SPLL attorney Terry Hiestand predicted the popular Challenger Program will grow even more once the special field is constructed. “This is one of those things, build it and they will come.” Peterson said they hope to start construction next year. Initially the complex’s parking lots will be gravel, she added, and a planned sign will conform to town code or additional variances will be sought.

BZA president Bruce Snyder, attending his last meeting after resigning effective Jan. 1, asked that SPLL’s expansion blend with the existing single-family neighborhood as much as possible. Peterson said that’s their plan as well. The league as a whole serves 700 youths in the Duneland community.

Addition OK’d --- barely

Voting yes on SPLL’s expansion were BZA members Greg Stinson, Bob Kremke, Henry Huyser and Snyder. They split earlier in the evening with Bell to approve two variance requests for Mike Henkel and Lisa Henkel so they can build an 18 foot-wide addition to the north side of an existing 42-foot by 61-foot pole barn at their 1020 W. Beam St. home in a residential zone.

During a public hearing, only town resident Jennifer Klug spoke. She said Henkel wants to keep his various recreational vehicles out of sight from neighbors. “It’s a good idea trying to keep those things inside.”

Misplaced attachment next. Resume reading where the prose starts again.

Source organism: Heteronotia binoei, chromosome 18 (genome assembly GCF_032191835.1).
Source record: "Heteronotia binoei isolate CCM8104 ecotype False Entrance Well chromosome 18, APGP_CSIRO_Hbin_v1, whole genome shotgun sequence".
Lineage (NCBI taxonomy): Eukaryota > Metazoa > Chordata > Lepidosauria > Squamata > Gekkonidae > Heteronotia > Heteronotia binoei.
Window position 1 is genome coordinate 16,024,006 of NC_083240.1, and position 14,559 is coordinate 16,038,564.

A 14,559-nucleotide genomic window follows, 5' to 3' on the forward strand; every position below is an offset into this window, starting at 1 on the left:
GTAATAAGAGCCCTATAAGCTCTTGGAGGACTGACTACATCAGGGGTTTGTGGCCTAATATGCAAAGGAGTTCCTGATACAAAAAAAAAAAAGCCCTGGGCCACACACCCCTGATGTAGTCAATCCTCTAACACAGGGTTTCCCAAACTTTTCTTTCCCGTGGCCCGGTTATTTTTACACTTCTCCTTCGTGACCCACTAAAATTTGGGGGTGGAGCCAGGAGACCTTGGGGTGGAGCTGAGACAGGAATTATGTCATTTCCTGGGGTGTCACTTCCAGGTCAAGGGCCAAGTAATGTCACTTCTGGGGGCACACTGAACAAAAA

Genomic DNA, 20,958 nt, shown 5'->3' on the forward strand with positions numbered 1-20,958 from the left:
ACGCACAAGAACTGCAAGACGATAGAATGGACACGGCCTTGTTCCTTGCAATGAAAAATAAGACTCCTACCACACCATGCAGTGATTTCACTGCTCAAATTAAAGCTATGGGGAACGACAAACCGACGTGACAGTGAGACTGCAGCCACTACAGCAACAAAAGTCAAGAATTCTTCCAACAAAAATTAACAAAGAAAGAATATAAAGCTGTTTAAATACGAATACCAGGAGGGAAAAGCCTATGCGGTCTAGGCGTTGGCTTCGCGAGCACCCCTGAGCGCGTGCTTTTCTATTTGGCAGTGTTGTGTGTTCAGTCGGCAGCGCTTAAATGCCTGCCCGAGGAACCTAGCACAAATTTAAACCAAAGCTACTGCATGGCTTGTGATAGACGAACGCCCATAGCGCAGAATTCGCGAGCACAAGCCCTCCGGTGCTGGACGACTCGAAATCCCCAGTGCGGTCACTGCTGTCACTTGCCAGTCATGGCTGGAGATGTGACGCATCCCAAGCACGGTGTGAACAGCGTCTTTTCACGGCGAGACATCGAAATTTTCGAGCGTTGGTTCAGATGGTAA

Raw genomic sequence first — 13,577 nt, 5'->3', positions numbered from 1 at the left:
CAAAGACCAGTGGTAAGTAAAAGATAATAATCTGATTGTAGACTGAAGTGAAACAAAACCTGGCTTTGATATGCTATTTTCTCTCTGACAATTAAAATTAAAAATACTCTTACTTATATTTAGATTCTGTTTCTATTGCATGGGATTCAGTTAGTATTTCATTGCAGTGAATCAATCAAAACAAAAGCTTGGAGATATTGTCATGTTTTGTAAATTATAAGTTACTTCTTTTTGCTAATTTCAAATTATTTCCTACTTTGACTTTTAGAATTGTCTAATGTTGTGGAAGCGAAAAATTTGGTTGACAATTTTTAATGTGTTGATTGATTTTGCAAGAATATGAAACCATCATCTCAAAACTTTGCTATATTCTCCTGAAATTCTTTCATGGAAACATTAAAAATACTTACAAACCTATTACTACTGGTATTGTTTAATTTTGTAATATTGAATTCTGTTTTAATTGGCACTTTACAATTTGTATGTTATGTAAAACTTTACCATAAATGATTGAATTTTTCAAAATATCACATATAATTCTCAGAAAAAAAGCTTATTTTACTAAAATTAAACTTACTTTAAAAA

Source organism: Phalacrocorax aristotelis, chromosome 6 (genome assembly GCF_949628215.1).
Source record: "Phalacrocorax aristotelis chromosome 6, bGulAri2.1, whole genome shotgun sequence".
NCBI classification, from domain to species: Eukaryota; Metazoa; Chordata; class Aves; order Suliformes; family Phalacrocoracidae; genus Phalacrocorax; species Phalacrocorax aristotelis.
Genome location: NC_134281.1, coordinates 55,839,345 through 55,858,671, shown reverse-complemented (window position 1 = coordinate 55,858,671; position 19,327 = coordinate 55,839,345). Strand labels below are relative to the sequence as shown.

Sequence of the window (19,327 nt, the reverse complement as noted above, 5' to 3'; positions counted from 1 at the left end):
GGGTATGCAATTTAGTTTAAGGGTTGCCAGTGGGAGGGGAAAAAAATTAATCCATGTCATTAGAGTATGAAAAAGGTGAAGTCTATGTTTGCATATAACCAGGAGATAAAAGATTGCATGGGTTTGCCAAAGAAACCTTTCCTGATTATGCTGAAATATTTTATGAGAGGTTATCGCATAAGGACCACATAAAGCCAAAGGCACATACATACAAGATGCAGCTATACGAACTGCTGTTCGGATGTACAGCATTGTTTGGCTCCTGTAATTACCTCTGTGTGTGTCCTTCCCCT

The variances are needed because the accessory building exceeds the size of Henkel’s home, making the pole barn a non-conforming use, and because it exceeds the town code limitation for height. Henkel said he has 1.92 acres there, he would not encroach on the 10-foot rear yard setback after the addition is built, the addition won’t be visible from Beam, and at least four other neighbors in the area have large pole barns.

Bell said the expanded accessory building would be 3,660 square feet or about 1,100 square feet larger than Henkel’s home. “I think we’re setting a precedent if we grant this petition.”

Snyder said while the pole barn didn’t pose any health or safety issues and no one remonstrated on the grounds their adjacent property would be adversely affected, it was difficult for Henkel to prove hardship because an accessory building is a convenience. Town planner Jim Mandon said state law requires the test of practical difficulty, a lower standard than the Porter ordinance’s “unusual and unnecessary hardship.”

Town attorney Patrick Lyp said, “This is an increasement of the size of the non-conformity.” In judging practical difficulty BZAs have wide latitude, he added. “It comes down to your own personal observation.” An advantage to having the larger pole barn is more vehicles and equipment can be stored indoors, said Lyp, but even if the variances are denied, Henkel still could enjoy the use of his current buildings and property.

Bell moved to deny the variances; vote was Bell and Snyder yes and Stinson, Kremke and Huyser no. The motion failed. On a second motion to approve, the votes were reversed and the motion passed 3-2. Those voting for passage stated no reason why. No restrictions were placed on the variances.


Posted 12/19/2008